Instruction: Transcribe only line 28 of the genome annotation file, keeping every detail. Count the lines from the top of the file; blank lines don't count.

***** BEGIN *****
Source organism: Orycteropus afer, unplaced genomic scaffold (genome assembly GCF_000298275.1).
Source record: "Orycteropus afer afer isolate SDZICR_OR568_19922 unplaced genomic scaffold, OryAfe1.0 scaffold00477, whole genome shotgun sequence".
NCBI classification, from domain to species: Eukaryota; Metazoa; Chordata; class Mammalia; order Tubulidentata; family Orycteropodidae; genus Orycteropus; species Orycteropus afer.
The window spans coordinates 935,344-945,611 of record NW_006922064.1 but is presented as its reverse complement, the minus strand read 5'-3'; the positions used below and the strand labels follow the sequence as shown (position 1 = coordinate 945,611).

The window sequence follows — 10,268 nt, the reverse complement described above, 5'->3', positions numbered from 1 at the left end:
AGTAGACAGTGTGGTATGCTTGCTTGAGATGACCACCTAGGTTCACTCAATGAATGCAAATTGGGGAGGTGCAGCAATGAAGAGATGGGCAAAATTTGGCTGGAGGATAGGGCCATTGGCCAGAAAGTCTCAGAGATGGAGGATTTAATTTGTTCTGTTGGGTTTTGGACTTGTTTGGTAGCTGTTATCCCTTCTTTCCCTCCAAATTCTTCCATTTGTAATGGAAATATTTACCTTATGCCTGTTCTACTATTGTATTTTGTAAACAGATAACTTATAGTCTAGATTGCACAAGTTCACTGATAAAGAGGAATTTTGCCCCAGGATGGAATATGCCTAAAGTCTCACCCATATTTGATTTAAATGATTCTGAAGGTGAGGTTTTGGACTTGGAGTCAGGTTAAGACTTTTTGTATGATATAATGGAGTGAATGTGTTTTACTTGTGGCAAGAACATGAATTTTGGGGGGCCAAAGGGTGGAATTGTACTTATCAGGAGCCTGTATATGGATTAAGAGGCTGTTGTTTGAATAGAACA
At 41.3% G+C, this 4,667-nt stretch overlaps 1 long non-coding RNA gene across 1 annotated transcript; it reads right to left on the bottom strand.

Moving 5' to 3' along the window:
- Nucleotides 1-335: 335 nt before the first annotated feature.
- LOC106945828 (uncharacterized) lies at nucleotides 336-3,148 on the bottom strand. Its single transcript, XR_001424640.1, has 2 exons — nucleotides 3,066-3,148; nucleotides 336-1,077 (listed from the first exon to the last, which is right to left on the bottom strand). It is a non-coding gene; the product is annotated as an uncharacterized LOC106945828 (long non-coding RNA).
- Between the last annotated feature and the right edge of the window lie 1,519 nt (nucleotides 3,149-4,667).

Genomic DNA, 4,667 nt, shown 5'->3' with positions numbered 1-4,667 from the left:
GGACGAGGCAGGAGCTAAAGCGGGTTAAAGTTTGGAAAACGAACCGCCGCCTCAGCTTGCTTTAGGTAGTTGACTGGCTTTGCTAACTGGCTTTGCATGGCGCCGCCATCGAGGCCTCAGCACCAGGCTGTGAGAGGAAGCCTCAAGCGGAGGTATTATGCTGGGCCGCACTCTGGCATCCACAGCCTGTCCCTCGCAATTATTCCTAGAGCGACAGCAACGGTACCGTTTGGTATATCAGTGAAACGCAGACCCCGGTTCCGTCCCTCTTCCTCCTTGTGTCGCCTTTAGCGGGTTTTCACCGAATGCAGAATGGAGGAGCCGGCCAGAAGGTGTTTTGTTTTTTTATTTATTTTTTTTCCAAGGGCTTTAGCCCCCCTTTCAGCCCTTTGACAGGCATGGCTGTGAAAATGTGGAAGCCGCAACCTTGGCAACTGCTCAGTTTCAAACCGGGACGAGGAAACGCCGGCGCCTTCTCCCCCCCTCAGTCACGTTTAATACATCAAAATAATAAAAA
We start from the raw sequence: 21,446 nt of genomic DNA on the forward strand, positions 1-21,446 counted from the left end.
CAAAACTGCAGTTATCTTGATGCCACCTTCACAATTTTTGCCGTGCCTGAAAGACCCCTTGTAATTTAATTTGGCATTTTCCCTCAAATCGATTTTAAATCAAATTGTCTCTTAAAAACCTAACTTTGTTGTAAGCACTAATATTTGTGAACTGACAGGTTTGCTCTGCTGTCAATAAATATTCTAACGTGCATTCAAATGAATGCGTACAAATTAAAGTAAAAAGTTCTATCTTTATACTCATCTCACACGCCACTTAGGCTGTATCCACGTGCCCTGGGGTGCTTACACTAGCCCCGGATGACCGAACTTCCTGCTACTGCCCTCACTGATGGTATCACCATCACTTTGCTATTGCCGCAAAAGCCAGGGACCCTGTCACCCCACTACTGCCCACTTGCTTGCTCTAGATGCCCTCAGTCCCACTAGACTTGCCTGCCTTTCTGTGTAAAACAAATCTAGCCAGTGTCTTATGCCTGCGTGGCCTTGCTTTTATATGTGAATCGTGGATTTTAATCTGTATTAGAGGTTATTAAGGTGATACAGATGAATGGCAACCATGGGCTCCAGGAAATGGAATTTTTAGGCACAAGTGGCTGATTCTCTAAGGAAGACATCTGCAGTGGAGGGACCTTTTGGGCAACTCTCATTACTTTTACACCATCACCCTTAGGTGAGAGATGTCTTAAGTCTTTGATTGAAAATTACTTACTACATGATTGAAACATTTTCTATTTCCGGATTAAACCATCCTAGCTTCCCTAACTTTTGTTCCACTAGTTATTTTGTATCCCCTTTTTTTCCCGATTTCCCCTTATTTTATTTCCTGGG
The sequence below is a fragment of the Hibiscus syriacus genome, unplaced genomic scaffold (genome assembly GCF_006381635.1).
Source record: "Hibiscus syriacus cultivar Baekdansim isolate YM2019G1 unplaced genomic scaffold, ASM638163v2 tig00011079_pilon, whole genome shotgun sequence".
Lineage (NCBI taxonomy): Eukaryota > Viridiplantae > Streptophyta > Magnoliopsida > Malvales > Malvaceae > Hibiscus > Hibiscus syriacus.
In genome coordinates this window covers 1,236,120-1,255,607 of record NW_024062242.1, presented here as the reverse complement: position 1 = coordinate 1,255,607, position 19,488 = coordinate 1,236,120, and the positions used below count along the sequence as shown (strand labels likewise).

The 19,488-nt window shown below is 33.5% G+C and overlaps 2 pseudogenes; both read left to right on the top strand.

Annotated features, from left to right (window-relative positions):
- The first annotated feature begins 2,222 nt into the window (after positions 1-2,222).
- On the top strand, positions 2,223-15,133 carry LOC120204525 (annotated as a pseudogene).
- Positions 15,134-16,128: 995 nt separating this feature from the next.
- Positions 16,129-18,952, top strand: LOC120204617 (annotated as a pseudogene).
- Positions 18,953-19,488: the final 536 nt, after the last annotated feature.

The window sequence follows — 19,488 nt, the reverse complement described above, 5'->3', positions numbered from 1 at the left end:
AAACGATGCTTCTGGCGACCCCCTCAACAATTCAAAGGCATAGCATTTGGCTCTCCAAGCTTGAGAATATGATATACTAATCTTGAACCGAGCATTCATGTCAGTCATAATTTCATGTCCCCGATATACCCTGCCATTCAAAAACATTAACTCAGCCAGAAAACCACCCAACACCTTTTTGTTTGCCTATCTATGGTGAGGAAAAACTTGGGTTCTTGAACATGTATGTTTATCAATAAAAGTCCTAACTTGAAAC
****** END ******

AAACGATGCTTCTGGCGACCCCCTCAACAATTCAAAGGCATAGCATTTGGCTCTCCAAGCTTGAGAATATGATATACTAATCTTGAACCGAGCATTCATGTCAGTCATAATTTCATGTCCCCGATATACCCTGCCATTCAAAAACATTAACTCAGCCAGAAAACCACCCAACACCTTTTTGTTTGCCTATCTATGGTGAGGAAAAACTTGGGTTCTTGAACATGTATGTTTATCAATAAAAGTCCTAACTTGAAAC